2. Methods 2.1. Biodiesel production The experimental apparatus and a detailed schematic of the spiral reactor have been reported in the previous study (Farobie et al., 2015). In brief, the apparatus consists of a pump, the spiral reactor, thermocouples, heat transfer cement, a ceramic micro heater, a thermal insulator, a filter, and a back-pressure regulator. This reactor was made of a stainless-steel tubing (SS316) with outer and inner diameters of 3.17 and 2.17 mm, respectively. The reactor is composed of a heat exchanger, which comprises a pair of tubes

placed side-by-side in spiral formation, and the reactor is composed of single-insulated tubing. Thermocouples were used to measure the temperature inside the spiral reactor. The lengths of the heat exchanger and reactor were 2.5 and 10.0 m, respectively. First, feedstocks consisting of canola oil and MTBE were fed into the spiral reactor at the desired temperature. Second, the pressure was increased to 10 MPa using the back-pressure regulator. To ensure a steady-state condition, the feedstocks were fed into the system for 1 h before samples were collected. Finally, the products obtained were collected after passing through the filter and back-pressure regulator.

2.2. Analysis The products were analyzed by a gas chromatograph (GC-390B; GL Sciences) equipped with an MET-Biodiesel column (Sigma Aldrich, 28668-U) and a flame-ionization detector. Argon was used as the carrier gas. The detailed explanation of this analysis has been reported previously (Farobie et al., 2014). The FAME yields from the experiments were calculated by dividing the moles of the FAME product by the moles of the fatty acid groups in the initial TGs.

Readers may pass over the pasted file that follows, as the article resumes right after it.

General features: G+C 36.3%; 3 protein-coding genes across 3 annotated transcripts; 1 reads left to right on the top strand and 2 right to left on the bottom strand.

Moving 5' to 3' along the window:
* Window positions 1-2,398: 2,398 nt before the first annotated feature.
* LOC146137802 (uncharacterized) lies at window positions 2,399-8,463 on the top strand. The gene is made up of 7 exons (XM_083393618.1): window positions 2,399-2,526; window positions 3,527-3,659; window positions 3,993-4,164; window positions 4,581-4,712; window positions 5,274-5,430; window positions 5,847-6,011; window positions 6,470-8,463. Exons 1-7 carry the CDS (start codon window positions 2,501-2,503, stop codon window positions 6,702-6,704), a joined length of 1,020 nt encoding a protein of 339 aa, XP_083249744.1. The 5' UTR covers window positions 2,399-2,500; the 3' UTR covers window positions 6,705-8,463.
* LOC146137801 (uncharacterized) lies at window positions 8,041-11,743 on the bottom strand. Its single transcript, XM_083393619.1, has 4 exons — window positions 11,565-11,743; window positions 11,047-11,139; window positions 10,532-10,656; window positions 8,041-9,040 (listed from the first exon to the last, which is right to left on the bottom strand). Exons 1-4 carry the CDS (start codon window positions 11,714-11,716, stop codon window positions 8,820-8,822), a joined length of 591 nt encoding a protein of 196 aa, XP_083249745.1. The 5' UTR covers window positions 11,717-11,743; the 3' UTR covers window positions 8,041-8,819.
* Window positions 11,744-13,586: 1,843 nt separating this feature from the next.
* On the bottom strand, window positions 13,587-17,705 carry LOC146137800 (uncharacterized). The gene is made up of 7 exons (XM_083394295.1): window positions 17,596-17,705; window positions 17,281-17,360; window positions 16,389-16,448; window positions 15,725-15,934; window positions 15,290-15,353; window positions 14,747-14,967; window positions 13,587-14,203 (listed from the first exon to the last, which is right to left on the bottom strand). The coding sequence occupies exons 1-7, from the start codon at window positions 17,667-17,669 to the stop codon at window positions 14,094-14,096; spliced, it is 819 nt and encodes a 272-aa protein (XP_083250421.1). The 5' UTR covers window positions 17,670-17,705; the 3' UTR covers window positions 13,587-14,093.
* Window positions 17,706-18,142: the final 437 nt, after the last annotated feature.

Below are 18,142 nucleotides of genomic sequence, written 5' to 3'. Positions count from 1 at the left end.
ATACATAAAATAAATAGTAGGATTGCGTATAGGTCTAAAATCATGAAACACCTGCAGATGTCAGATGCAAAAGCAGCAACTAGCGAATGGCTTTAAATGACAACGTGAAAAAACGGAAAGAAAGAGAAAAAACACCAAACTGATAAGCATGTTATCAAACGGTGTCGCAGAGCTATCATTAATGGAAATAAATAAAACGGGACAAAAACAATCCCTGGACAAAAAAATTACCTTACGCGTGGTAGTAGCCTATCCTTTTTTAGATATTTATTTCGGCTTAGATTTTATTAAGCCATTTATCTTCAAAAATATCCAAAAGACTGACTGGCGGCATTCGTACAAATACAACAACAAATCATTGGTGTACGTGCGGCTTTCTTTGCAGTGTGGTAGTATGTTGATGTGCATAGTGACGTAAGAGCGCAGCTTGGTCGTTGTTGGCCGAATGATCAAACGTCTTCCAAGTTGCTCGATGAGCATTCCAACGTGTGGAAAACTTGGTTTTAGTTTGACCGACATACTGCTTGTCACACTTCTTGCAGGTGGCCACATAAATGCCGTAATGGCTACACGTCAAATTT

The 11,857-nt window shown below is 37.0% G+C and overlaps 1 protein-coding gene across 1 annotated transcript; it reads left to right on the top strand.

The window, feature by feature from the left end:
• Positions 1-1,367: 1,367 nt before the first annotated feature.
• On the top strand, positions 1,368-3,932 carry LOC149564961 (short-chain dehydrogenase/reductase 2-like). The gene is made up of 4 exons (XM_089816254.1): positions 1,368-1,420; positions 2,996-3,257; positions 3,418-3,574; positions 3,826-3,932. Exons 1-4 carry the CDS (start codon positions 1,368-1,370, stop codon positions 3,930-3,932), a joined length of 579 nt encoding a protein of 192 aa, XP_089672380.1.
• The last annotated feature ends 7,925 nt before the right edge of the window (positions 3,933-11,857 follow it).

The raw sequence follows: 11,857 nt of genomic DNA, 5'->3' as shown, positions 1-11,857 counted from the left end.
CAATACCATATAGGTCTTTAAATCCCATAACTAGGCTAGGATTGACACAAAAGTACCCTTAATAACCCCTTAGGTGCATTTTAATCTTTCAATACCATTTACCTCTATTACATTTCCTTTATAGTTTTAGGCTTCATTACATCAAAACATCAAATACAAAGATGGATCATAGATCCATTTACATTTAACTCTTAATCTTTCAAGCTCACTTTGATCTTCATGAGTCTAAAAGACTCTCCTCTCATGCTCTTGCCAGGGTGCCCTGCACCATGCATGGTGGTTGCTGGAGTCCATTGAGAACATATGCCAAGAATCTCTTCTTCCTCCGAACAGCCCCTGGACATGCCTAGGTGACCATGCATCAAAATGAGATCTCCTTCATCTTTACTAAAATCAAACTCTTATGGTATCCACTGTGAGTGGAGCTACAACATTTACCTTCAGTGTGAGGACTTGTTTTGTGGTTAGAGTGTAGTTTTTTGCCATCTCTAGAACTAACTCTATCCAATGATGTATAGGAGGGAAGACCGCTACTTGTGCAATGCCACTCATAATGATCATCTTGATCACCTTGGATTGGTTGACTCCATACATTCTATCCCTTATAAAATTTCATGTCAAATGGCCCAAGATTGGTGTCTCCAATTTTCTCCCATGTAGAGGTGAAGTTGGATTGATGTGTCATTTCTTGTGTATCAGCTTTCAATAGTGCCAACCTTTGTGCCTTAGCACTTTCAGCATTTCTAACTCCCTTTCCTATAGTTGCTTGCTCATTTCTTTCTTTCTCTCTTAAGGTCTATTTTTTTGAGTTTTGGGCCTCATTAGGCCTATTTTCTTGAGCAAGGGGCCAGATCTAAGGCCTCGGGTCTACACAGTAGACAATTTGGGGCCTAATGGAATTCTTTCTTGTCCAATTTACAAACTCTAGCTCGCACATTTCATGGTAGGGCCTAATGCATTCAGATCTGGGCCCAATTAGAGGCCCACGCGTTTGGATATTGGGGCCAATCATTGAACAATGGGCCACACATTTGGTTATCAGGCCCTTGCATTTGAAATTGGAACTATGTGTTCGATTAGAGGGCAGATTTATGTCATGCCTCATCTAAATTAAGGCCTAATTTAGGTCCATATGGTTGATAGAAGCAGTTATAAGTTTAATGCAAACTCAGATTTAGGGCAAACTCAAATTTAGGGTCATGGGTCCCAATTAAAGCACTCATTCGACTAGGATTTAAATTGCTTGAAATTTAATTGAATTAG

2.3. Calculation of mass and energy balance Under the steady-state condition, the mass of feedstock must be equal to the mass of product. Eq. (1) represents the general equation for the calculation of mass balance.

Massin þ Massgenerated ¼ Massout þ Massconsumed

ð1Þ

The calculation of mass balance is based on the optimum yield of biodiesel obtained (complete conversion to biodiesel was attained at 385 °C, 10 MPa, with an oil-to-MTBE molar ratio of 1:40, and at a residence time of 20 min). The energy efficiency (ge) of biodiesel production using supercritical MTBE was determined using Eq. (2). Meanwhile, the NER of this process was adapted from a previous study by Fore et al. (2011), as shown in Eq. (3).

ge ¼

Ep Ef

NER ¼

ð2Þ

Ep Ei

ð3Þ

Here, Ep represents the total energy in the products (MJ/d), Ef represents the total energy in the feedstock (MJ/d), and Ei represents the total primary energy inputs, including energy from feedstock, heat required to attain the reaction temperature, and pressure pump (MJ/d). In this study, the calculation of energy balance exclusively depends on the biodiesel production step; thus, inputs from steps that are not included in the biodiesel production system, such as steps of cultivation and oil extraction, are not included in this system. Fig. 1 shows the system boundary for the production of biodiesel in a spiral reactor using supercritical MTBE. In addition, the energy balance calculation is also based on the optimum yield of biodiesel obtained in this study. Table 1 shows the lower heating values (LHVs) of canola oil, MTBE, biodiesel, and GTBE obtained from previous studies.

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Canola oil

Heat to attain temperature Pressure Pump 1 (oil)

GTBE

Transesterification using supercritical MTBE